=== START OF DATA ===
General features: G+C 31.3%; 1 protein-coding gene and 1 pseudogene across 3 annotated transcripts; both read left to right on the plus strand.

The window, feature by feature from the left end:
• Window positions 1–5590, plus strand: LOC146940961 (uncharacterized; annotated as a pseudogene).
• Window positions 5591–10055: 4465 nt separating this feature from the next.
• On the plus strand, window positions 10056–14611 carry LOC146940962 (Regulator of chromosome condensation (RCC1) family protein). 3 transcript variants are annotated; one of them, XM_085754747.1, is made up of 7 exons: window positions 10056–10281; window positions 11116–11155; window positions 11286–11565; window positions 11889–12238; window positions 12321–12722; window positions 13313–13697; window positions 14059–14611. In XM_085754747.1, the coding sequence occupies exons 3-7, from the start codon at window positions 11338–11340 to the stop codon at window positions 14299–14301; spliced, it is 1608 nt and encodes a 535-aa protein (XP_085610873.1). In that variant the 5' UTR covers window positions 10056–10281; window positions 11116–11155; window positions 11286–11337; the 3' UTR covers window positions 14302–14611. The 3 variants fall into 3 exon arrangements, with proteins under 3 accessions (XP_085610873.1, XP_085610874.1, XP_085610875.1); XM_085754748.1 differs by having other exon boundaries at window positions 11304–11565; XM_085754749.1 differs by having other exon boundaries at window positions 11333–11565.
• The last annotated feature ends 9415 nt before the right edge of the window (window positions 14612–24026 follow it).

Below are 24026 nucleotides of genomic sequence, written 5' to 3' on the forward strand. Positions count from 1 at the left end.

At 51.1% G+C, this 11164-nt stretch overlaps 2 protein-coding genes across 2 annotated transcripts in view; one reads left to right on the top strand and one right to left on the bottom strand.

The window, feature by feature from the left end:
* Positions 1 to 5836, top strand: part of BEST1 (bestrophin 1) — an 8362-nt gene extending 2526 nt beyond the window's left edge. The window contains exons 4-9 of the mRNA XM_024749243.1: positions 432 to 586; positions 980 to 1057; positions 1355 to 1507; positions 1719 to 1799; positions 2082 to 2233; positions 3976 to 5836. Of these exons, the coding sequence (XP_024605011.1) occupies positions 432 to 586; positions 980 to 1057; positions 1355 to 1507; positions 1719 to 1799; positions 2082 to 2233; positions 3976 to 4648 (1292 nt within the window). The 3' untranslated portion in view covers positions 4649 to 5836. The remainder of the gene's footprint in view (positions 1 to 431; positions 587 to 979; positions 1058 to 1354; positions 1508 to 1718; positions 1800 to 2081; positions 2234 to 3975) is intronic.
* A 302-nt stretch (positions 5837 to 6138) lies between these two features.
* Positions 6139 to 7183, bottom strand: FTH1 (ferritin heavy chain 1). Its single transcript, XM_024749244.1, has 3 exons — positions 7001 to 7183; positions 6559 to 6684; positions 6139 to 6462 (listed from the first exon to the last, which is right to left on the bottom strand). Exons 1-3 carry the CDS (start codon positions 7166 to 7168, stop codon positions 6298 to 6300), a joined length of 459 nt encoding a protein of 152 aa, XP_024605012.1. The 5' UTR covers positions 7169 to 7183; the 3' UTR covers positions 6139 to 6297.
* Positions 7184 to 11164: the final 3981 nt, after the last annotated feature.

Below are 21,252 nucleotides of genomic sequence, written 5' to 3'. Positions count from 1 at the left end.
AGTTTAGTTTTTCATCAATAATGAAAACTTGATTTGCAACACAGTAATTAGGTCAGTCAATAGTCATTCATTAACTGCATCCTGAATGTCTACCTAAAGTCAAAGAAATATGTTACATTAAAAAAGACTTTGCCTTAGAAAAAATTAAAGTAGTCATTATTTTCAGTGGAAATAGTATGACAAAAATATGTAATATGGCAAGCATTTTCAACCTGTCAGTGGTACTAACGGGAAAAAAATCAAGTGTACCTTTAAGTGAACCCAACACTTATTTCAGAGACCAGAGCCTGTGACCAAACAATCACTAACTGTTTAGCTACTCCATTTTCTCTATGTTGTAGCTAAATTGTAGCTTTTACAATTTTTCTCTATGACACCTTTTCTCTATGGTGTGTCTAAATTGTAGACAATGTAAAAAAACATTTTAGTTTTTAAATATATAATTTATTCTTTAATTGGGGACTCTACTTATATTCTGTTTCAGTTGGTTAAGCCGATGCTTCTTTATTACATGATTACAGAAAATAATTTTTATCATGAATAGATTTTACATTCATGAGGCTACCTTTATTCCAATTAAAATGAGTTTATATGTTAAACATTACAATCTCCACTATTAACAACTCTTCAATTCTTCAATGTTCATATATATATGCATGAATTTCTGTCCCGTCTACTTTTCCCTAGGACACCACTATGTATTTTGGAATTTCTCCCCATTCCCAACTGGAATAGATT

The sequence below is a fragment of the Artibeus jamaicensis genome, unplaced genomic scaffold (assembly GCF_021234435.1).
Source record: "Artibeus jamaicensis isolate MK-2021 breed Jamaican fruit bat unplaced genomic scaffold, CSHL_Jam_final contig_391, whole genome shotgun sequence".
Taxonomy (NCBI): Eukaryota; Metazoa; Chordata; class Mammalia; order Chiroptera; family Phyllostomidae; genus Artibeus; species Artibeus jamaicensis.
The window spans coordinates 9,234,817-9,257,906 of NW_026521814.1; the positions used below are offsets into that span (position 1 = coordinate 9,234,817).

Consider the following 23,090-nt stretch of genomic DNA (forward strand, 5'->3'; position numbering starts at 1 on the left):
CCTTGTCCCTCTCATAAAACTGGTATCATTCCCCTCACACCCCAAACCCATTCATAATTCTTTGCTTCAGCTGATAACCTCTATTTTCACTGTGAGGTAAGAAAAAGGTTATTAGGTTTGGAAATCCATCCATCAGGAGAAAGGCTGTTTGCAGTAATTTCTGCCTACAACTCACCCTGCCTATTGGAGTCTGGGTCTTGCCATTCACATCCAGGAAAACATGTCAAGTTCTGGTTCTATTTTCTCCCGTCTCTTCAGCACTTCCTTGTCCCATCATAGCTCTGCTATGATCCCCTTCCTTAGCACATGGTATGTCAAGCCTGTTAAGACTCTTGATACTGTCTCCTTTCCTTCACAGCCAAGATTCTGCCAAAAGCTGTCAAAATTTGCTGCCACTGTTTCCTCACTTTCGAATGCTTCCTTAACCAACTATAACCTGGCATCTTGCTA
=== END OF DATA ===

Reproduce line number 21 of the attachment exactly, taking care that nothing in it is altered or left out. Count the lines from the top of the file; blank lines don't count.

CCTTGTCCCTCTCATAAAACTGGTATCATTCCCCTCACACCCCAAACCCATTCATAATTCTTTGCTTCAGCTGATAACCTCTATTTTCACTGTGAGGTAAGAAAAAGGTTATTAGGTTTGGAAATCCATCCATCAGGAGAAAGGCTGTTTGCAGTAATTTCTGCCTACAACTCACCCTGCCTATTGGAGTCTGGGTCTTGCCATTCACATCCAGGAAAACATGTCAAGTTCTGGTTCTATTTTCTCCCGTCTCTTCAGCACTTCCTTGTCCCATCATAGCTCTGCTATGATCCCCTTCCTTAGCACATGGTATGTCAAGCCTGTTAAGACTCTTGATACTGTCTCCTTTCCTTCACAGCCAAGATTCTGCCAAAAGCTGTCAAAATTTGCTGCCACTGTTTCCTCACTTTCGAATGCTTCCTTAACCAACTATAACCTGGCATCTTGCTA